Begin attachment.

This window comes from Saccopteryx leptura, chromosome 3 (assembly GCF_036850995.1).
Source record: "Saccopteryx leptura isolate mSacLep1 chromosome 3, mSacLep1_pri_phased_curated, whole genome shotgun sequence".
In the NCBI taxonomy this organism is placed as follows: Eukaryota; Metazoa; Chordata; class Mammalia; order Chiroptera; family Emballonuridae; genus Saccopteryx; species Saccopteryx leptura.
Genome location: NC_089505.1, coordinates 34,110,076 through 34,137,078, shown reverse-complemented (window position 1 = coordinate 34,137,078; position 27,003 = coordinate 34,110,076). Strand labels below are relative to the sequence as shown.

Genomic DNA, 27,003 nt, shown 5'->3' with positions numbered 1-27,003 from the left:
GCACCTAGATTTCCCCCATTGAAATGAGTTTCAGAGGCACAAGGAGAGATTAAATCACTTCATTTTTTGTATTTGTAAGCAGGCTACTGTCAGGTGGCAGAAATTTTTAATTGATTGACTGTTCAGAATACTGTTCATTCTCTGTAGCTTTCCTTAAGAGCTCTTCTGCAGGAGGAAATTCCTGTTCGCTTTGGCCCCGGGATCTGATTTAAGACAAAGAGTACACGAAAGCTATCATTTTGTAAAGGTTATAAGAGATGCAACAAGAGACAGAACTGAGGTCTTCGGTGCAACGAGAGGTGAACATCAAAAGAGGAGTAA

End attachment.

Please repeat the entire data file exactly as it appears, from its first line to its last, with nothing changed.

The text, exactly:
This window comes from Saccopteryx leptura, chromosome 3 (assembly GCF_036850995.1).
Source record: "Saccopteryx leptura isolate mSacLep1 chromosome 3, mSacLep1_pri_phased_curated, whole genome shotgun sequence".
In the NCBI taxonomy this organism is placed as follows: Eukaryota; Metazoa; Chordata; class Mammalia; order Chiroptera; family Emballonuridae; genus Saccopteryx; species Saccopteryx leptura.
Genome location: NC_089505.1, coordinates 34,110,076 through 34,137,078, shown reverse-complemented (window position 1 = coordinate 34,137,078; position 27,003 = coordinate 34,110,076). Strand labels below are relative to the sequence as shown.

Genomic DNA, 27,003 nt, shown 5'->3' with positions numbered 1-27,003 from the left:
GCACCTAGATTTCCCCCATTGAAATGAGTTTCAGAGGCACAAGGAGAGATTAAATCACTTCATTTTTTGTATTTGTAAGCAGGCTACTGTCAGGTGGCAGAAATTTTTAATTGATTGACTGTTCAGAATACTGTTCATTCTCTGTAGCTTTCCTTAAGAGCTCTTCTGCAGGAGGAAATTCCTGTTCGCTTTGGCCCCGGGATCTGATTTAAGACAAAGAGTACACGAAAGCTATCATTTTGTAAAGGTTATAAGAGATGCAACAAGAGACAGAACTGAGGTCTTCGGTGCAACGAGAGGTGAACATCAAAAGAGGAGTAA